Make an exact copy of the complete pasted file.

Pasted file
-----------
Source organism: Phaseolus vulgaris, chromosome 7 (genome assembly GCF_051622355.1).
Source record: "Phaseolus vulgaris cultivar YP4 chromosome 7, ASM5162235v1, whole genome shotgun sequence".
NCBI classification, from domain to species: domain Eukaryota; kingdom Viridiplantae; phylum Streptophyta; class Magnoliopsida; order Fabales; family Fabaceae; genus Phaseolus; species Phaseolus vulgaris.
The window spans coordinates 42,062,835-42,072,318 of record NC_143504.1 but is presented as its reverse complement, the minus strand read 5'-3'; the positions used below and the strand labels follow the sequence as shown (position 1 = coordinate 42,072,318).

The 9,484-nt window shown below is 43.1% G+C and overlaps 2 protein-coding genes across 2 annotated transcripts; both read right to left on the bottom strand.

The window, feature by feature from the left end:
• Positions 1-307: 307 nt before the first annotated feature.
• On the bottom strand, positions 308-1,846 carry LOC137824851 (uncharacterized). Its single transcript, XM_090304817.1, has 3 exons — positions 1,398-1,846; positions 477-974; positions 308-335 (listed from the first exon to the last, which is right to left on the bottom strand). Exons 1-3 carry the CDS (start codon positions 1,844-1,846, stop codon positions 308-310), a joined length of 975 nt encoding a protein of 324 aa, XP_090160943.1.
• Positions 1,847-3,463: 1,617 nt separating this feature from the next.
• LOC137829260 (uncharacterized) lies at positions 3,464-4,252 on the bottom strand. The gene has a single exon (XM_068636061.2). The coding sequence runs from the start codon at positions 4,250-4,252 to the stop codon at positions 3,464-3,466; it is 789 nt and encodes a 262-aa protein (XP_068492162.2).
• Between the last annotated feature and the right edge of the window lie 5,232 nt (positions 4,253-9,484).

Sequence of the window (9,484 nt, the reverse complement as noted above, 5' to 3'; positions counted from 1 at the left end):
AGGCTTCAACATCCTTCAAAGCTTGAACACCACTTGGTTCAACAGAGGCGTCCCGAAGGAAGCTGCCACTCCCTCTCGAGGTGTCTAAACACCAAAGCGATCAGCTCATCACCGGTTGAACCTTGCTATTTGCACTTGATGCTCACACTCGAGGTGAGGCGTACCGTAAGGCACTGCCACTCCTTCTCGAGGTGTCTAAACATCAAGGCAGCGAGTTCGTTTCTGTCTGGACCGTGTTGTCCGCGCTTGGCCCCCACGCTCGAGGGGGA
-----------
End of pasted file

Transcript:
Source organism: Phaseolus vulgaris, chromosome 7 (genome assembly GCF_051622355.1).
Source record: "Phaseolus vulgaris cultivar YP4 chromosome 7, ASM5162235v1, whole genome shotgun sequence".
NCBI classification, from domain to species: domain Eukaryota; kingdom Viridiplantae; phylum Streptophyta; class Magnoliopsida; order Fabales; family Fabaceae; genus Phaseolus; species Phaseolus vulgaris.
The window spans coordinates 42,062,835-42,072,318 of record NC_143504.1 but is presented as its reverse complement, the minus strand read 5'-3'; the positions used below and the strand labels follow the sequence as shown (position 1 = coordinate 42,072,318).

The 9,484-nt window shown below is 43.1% G+C and overlaps 2 protein-coding genes across 2 annotated transcripts; both read right to left on the bottom strand.

The window, feature by feature from the left end:
• Positions 1-307: 307 nt before the first annotated feature.
• On the bottom strand, positions 308-1,846 carry LOC137824851 (uncharacterized). Its single transcript, XM_090304817.1, has 3 exons — positions 1,398-1,846; positions 477-974; positions 308-335 (listed from the first exon to the last, which is right to left on the bottom strand). Exons 1-3 carry the CDS (start codon positions 1,844-1,846, stop codon positions 308-310), a joined length of 975 nt encoding a protein of 324 aa, XP_090160943.1.
• Positions 1,847-3,463: 1,617 nt separating this feature from the next.
• LOC137829260 (uncharacterized) lies at positions 3,464-4,252 on the bottom strand. The gene has a single exon (XM_068636061.2). The coding sequence runs from the start codon at positions 4,250-4,252 to the stop codon at positions 3,464-3,466; it is 789 nt and encodes a 262-aa protein (XP_068492162.2).
• Between the last annotated feature and the right edge of the window lie 5,232 nt (positions 4,253-9,484).

Sequence of the window (9,484 nt, the reverse complement as noted above, 5' to 3'; positions counted from 1 at the left end):
AGGCTTCAACATCCTTCAAAGCTTGAACACCACTTGGTTCAACAGAGGCGTCCCGAAGGAAGCTGCCACTCCCTCTCGAGGTGTCTAAACACCAAAGCGATCAGCTCATCACCGGTTGAACCTTGCTATTTGCACTTGATGCTCACACTCGAGGTGAGGCGTACCGTAAGGCACTGCCACTCCTTCTCGAGGTGTCTAAACATCAAGGCAGCGAGTTCGTTTCTGTCTGGACCGTGTTGTCCGCGCTTGGCCCCCACGCTCGAGGGGGA